The Final USPSTF Recommendations on Pancreatic Cancer Screening
Pancreatic cancer is uncommon but remains the third most common cause of cancer death in the US. The USPSTF predicts that pancreatic cancer may become the 2nd most common cause due to (1) increasing incidence (2) improved detection (3) increased survival from other cancers due to new therapies. The last recommendation on this topic was in 2004 and therefore the USPSTF sought to update guidance based on the latest evidence review
The USPSTF recommends against screening for pancreatic cancer in asymptomatic adults (D recommendation)
The USPSTF does not recommend screening for pancreatic cancer in the general population using any method
Note: Applicable population: Asymptomatic adults not known to be at high risk of pancreatic cancer
Benefits are considered no greater than ‘small’
Pancreatic cancer incidence is low in the general population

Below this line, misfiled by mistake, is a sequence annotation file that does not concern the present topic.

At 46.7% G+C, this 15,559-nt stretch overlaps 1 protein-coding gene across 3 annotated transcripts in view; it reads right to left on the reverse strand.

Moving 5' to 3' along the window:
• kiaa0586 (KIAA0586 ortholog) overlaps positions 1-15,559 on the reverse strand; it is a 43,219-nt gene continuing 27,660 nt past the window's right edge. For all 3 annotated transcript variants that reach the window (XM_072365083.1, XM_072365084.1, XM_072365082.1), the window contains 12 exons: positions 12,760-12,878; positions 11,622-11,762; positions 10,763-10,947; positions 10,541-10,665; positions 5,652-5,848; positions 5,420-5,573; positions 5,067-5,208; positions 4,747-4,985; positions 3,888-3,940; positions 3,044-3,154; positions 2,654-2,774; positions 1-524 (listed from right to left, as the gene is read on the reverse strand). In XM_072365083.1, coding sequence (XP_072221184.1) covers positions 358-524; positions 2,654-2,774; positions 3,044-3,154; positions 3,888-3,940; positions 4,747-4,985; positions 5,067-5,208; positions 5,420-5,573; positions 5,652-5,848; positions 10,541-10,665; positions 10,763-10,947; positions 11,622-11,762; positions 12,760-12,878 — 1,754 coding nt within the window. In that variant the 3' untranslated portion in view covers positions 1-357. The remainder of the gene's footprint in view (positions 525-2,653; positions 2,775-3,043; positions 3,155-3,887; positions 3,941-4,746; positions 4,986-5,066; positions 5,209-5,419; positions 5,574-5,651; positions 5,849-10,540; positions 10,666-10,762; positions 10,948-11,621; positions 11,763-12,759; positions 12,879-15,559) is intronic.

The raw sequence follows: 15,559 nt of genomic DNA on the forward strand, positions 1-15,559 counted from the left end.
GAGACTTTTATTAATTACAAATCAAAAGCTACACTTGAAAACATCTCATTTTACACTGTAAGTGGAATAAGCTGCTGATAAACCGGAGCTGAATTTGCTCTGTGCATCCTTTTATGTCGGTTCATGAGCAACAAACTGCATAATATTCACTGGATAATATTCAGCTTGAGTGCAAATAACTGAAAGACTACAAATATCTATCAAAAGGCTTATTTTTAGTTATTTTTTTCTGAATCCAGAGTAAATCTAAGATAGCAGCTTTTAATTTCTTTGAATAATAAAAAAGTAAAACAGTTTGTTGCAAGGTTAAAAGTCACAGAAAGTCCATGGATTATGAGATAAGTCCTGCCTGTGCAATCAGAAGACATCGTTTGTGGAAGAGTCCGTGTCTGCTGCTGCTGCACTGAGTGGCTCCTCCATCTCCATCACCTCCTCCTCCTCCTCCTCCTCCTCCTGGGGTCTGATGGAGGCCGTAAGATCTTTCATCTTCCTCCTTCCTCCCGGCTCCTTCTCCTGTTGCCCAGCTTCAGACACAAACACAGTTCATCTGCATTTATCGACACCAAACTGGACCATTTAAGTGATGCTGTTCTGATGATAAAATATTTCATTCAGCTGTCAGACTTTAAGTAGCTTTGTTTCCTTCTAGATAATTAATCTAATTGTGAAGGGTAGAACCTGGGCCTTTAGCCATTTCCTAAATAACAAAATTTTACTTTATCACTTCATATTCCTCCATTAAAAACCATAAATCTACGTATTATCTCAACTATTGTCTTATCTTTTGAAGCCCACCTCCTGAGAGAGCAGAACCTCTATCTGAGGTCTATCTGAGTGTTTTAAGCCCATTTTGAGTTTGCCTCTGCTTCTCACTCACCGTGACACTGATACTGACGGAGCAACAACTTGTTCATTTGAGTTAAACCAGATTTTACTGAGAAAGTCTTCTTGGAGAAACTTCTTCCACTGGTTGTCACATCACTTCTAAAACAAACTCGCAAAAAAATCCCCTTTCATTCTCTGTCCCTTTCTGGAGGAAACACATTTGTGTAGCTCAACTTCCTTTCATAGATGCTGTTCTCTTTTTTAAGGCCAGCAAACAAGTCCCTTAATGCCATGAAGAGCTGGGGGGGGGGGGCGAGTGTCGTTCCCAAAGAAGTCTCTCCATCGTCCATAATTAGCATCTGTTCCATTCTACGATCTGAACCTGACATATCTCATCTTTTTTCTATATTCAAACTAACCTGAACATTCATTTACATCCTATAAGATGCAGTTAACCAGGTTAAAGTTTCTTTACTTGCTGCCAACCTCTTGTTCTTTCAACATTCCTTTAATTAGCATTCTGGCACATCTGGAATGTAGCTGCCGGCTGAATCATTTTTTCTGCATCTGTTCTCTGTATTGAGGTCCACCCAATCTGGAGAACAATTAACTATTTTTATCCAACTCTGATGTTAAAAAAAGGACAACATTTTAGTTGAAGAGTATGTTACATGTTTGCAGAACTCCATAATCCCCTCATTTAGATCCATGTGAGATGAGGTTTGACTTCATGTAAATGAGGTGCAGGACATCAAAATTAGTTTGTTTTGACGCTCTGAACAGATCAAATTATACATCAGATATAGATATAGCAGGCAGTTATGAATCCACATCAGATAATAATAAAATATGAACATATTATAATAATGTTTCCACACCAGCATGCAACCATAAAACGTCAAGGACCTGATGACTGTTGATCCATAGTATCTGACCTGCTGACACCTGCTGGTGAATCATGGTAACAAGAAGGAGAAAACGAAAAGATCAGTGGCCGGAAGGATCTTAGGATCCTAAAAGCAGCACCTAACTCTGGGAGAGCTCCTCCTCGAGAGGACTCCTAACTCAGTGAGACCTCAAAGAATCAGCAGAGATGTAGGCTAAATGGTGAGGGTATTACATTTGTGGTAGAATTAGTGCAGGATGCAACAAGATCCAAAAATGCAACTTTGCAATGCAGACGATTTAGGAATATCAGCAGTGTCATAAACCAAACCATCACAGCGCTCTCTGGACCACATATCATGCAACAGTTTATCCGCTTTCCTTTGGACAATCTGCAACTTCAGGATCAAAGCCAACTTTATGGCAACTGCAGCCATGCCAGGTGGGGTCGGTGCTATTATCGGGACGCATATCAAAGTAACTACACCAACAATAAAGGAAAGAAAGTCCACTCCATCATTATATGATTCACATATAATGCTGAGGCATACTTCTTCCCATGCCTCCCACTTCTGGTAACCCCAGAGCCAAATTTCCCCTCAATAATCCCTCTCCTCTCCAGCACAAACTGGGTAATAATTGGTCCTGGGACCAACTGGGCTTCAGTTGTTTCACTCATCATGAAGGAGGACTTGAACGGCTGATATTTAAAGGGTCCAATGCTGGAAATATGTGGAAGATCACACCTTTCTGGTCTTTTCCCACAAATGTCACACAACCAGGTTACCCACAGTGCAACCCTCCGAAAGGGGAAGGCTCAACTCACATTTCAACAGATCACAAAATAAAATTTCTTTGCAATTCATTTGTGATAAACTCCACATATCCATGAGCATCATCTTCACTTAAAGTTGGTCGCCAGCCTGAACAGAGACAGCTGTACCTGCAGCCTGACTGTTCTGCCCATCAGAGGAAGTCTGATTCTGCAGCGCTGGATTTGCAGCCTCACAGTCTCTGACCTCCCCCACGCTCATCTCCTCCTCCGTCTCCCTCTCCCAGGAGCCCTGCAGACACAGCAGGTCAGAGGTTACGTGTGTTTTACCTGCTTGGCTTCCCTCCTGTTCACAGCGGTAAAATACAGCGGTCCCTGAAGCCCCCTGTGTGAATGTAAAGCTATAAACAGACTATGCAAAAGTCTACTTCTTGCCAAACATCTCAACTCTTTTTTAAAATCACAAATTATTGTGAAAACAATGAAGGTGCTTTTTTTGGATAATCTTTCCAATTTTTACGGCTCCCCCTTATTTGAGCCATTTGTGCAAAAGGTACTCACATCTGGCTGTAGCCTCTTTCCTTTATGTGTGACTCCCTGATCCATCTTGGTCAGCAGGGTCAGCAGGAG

age-adjusted annual incidence of 12.9 cases per 100,000 person-years
Accuracy of current candidate screening tests remains uncertain
USPSTF does not recommend screening using “any method”
Pancreatic cancer has a poor prognosis even when treated early
Potential harms are considered at least ‘moderate’
Potential for false-positive results
Consequent harms of treatment: Pancreatectomy carries significant morbidity and mortality
This recommendation does apply to individuals at high risk, e.g., carriers of pathogenic mutations for genetic syndromes or with a significant family history
Potential early detection screening tests were reviewed and were found to be not sufficiently accurate to apply to general populations
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